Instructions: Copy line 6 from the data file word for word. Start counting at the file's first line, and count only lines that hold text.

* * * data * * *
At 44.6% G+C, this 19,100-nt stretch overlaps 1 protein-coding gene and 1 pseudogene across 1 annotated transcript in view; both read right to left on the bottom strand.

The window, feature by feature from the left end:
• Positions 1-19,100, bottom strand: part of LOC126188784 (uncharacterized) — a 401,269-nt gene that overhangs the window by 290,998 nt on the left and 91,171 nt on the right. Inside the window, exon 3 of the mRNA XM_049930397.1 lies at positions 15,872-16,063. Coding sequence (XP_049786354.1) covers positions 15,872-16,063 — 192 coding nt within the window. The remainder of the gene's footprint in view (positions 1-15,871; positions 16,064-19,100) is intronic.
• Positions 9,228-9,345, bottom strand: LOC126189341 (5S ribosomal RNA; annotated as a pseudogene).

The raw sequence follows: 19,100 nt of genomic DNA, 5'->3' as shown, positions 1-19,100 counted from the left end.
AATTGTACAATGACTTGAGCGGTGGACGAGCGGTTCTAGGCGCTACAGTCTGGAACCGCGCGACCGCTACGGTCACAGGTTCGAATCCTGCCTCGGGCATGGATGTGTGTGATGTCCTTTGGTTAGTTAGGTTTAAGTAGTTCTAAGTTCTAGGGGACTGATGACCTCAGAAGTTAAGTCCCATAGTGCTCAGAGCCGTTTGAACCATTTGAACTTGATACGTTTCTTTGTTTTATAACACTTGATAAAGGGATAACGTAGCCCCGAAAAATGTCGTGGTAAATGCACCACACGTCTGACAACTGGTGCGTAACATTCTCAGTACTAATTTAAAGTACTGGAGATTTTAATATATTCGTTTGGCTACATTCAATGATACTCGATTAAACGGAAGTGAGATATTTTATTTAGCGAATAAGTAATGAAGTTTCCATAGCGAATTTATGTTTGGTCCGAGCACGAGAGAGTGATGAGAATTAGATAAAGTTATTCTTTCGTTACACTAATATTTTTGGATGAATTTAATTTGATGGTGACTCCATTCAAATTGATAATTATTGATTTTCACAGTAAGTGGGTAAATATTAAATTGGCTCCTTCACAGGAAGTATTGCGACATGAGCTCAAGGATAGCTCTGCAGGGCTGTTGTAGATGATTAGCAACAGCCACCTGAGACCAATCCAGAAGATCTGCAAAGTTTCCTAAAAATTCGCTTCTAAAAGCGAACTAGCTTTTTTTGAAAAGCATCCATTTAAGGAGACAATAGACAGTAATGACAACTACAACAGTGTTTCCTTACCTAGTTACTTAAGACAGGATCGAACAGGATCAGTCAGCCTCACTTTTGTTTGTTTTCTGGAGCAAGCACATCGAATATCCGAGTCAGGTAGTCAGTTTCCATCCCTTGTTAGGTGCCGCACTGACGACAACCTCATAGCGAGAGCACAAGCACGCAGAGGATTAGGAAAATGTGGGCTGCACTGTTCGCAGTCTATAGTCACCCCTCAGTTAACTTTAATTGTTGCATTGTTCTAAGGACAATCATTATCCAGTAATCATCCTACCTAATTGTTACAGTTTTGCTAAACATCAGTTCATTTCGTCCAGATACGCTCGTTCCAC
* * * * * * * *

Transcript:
AATTGTACAATGACTTGAGCGGTGGACGAGCGGTTCTAGGCGCTACAGTCTGGAACCGCGCGACCGCTACGGTCACAGGTTCGAATCCTGCCTCGGGCATGGATGTGTGTGATGTCCTTTGGTTAGTTAGGTTTAAGTAGTTCTAAGTTCTAGGGGACTGATGACCTCAGAAGTTAAGTCCCATAGTGCTCAGAGCCGTTTGAACCATTTGAACTTGATACGTTTCTTTGTTTTATAACACTTGATAAAGGGATAACGTAGCCCCGAAAAATGTCGTGGTAAATGCACCACACGTCTGACAACTGGTGCGTAACATTCTCAGTACTAATTTAAAGTACTGGAGATTTTAATATATTCGTTTGGCTACATTCAATGATACTCGATTAAACGGAAGTGAGATATTTTATTTAGCGAATAAGTAATGAAGTTTCCATAGCGAATTTATGTTTGGTCCGAGCACGAGAGAGTGATGAGAATTAGATAAAGTTATTCTTTCGTTACACTAATATTTTTGGATGAATTTAATTTGATGGTGACTCCATTCAAATTGATAATTATTGATTTTCACAGTAAGTGGGTAAATATTAAATTGGCTCCTTCACAGGAAGTATTGCGACATGAGCTCAAGGATAGCTCTGCAGGGCTGTTGTAGATGATTAGCAACAGCCACCTGAGACCAATCCAGAAGATCTGCAAAGTTTCCTAAAAATTCGCTTCTAAAAGCGAACTAGCTTTTTTTGAAAAGCATCCATTTAAGGAGACAATAGACAGTAATGACAACTACAACAGTGTTTCCTTACCTAGTTACTTAAGACAGGATCGAACAGGATCAGTCAGCCTCACTTTTGTTTGTTTTCTGGAGCAAGCACATCGAATATCCGAGTCAGGTAGTCAGTTTCCATCCCTTGTTAGGTGCCGCACTGACGACAACCTCATAGCGAGAGCACAAGCACGCAGAGGATTAGGAAAATGTGGGCTGCACTGTTCGCAGTCTATAGTCACCCCTCAGTTAACTTTAATTGTTGCATTGTTCTAAGGACAATCATTATCCAGTAATCATCCTACCTAATTGTTACAGTTTTGCTAAACATCAGTTCATTTCGTCCAGATACGCTCGTTCCAC